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Name the place. Name the decade. Sex education has always stirred up heated arguments, New Interview on sex ed University professor Jonathan Zimmerman makes clear in his new book Too Hot to Handle: A Global History of Sex Educationwhich examines a hundred years of teaching the birds and the bees around the world, and the resulting complications.

In the end, Zimmerman even disagrees with his own mother, who worked her entire career in family planning. Q: Y our mom spent her career in sex education. What was her model for teaching? Her real specialty was family-planning outreach for illiterate or pre-illiterate populations. A: It absolutely has been controversial, always and everywhere. The reason is not that complicated. Human beings have such different approaches and orientations toward questions of sex and sexuality.

Q: In your book, there are two broad types of sex education, an American model and a European model. Can you elaborate a bit on the differences between the two? A: [In] the United States, which started sex ed, the goal was to limit negative consequences to the society at large.

Middle-class men were patronizing prostitutes, who were a major conduit for STDs. So to stop the spread of venereal diseases and out-of-wedlock pregnancy, we have a sex-ed curriculum. Especially after the Second World War, starting in places like Sweden and Holland, the European devised a model that was less focused on these collective consequences than it was on promoting the well-being, health and dignity of the individual.

The goal is to help each young man and woman develop and determine their sexual destiny. Why are your STD rates so low? Why are teen pregnancy rates so low?

Nobody wants a kid to get an STD, but the goal is not to bring down these rates. The goal is to help each individual develop their sexuality. My mom taught me what a lot Interview on sex ed liberal people in the West are taught, which is that Europe Interview on sex ed ahead of us. There are different goals. Q: Is there any scientific base or research for saying one model of sex ed is more effective? With respect to evolution, it is the basis of biological science.

Q: I know you live in the U. A: It seems to me that, especially with the move to address things like sexting, what you see is the school trying catch up with mass media. For the last years, one of the major concerns of sex educators is that mass media has been spreading troubling messages about sex that might be promoting some kind of vice in different ways. Kids have been sexting for a very long time. Now what you see the Interview on sex ed trying to do is address that, perhaps control that.

Kids get their sexual messages from screens and from each other. Q: With the Ontario curriculum, it seems to be focusing more on the individual-focused models. Is the shift from Interview on sex ed communal model the reason for the tension? My strong guess would be the larger goal is closer to the traditional one Interview on sex ed limiting negative consequences than it is of promoting individual happiness and pleasure.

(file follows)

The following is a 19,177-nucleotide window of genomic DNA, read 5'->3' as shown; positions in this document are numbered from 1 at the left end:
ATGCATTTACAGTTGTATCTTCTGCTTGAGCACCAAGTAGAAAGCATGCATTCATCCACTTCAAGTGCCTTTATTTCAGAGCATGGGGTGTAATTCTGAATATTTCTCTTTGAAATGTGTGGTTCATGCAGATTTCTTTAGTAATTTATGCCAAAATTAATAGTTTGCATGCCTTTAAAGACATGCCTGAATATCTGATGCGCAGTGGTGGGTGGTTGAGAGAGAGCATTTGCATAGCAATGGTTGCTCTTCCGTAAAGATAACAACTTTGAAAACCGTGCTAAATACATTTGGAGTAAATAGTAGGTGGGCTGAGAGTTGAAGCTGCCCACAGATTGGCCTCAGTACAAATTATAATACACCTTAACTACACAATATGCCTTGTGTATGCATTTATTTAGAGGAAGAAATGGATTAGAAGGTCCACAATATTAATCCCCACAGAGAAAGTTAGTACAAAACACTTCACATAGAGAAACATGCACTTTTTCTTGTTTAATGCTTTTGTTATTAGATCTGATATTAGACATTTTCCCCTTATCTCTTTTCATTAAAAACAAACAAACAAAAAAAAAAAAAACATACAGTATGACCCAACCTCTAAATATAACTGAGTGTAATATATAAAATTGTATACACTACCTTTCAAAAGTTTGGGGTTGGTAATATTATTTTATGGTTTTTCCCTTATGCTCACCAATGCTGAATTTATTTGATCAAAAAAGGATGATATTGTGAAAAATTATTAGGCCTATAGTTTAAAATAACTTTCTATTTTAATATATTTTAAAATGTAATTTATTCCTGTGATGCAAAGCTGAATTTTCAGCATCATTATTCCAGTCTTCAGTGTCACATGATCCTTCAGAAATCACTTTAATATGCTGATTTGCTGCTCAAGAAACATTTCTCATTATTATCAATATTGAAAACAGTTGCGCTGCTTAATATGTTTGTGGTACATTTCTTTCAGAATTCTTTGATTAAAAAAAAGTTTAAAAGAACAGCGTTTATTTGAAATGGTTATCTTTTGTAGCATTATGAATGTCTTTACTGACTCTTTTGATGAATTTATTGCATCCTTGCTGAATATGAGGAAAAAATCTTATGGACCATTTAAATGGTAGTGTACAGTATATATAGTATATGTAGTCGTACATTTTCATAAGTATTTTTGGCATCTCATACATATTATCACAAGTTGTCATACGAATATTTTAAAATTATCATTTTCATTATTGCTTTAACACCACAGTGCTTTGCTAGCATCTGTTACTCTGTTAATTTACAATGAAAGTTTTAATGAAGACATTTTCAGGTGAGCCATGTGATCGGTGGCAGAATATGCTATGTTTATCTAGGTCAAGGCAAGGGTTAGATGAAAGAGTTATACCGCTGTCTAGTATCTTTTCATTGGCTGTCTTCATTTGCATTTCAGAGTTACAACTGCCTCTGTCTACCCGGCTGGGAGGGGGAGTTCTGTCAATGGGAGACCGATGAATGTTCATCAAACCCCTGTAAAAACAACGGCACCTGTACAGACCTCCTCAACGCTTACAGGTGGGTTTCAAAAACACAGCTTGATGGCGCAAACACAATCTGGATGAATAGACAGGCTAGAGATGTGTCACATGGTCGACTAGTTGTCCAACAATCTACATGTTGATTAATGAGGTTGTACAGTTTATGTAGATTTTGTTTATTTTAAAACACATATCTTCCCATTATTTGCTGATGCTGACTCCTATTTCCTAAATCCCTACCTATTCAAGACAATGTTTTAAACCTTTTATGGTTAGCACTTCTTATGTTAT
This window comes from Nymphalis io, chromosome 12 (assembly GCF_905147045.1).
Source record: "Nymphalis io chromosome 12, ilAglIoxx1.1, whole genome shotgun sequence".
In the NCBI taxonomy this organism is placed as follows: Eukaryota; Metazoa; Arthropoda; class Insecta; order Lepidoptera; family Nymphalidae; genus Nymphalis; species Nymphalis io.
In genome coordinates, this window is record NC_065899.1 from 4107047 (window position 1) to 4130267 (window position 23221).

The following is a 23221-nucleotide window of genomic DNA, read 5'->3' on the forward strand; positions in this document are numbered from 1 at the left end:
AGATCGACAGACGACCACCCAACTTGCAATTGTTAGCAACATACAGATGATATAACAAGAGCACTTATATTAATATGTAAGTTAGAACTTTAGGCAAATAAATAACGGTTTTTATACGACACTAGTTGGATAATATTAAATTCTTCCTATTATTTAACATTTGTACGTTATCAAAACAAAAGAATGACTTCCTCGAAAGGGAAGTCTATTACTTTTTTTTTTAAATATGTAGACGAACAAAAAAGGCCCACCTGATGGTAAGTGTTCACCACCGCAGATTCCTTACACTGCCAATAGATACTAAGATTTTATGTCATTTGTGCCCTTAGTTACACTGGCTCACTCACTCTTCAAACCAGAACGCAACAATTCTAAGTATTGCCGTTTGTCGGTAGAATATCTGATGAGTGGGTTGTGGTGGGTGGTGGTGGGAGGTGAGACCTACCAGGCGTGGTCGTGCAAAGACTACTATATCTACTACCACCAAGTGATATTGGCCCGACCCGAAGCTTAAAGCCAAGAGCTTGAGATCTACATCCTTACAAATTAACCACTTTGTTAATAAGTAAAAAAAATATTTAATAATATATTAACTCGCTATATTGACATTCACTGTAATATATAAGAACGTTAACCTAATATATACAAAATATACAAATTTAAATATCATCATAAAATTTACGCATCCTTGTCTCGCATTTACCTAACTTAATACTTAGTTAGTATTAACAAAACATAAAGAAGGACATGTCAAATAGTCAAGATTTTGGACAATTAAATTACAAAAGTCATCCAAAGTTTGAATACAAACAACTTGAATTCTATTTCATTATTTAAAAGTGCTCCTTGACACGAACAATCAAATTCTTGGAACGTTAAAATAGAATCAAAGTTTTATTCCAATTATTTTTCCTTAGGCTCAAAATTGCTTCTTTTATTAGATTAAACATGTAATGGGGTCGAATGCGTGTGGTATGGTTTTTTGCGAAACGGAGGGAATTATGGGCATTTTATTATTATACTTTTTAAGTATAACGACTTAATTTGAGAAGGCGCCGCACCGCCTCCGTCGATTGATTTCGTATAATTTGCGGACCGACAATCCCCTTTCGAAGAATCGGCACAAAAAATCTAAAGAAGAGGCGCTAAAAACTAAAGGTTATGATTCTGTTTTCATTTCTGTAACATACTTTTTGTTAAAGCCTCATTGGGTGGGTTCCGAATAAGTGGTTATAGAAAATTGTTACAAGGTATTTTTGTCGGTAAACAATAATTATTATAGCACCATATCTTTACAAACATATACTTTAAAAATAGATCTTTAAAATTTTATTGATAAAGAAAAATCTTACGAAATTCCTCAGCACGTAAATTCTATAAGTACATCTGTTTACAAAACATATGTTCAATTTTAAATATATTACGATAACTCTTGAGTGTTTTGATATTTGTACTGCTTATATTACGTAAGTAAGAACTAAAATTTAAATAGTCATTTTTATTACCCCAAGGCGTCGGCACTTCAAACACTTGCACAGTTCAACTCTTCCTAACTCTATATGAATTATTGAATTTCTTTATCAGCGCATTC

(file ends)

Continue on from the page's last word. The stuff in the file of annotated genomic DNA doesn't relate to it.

My guess is that this is much more motivated by a fear of some sort of bad outcome for all of us than it is by a goal of helping each individual lead a satisfying sexual life. Those populations are now joining hands across different political configurations, especially in Western Europe, who have newcomers with very traditional ideas of sex and sexuality Interview on sex ed become strange bedfellows with white conservatives, with whom they Adult porn sex xxx.

com about nothing—including immigration itself—except for sex ed. I think globalization in the past 20 to 30 years has been a real inhibitor on sex education.

The more multicultural a community becomes, in some ways the more difficult it is to find consensus. There is this facile assumption that the more diversity you have, the more liberal your curriculum is going to be.

There are such fundamentally different assumptions that different populations are bringing to this that it creates more Interview on sex ed rather than less. Q: And what about parents who never had a robust sex education or any sex Interview on sex ed themselves?

George Bernard Shaw said the real problem for sex educators—and he was a supporter—is democracy. A: In the early 20th century, it was mostly an inhibitor. The Pope actually released an encyclical because it was thought to be—ironically—too scientific. This issue of sex, it should Interview on sex ed one about faith, not about science. After the Second World War, there were big changes Interview on sex ed religious communities becoming much more liberal on sexual matters.

The irony is in the early 20th century, sex ed stressed plants and animals to avoid the question of human sexuality in order to—they hoped—teach about sex without getting the kids too interested in it. Before AIDS, some people were for sex ed and others were against it. After AIDS, everybody is for sex ed. A: What a burden sex ed is to teachers. Q: Was there something you found particularly surprising in your research? That was the real challenge in writing the book. It was like Seinfeld : How do you make a show about nothing?

Q: Has sex ed always been controversial? Q: Can schools ever catch up with pop culture? Q: How do multicultural communities navigate this sex-ed question? Q: The birds and the bees. A: Exactly. Q: How did Interview on sex ed pill and the sexual revolution change sex ed?

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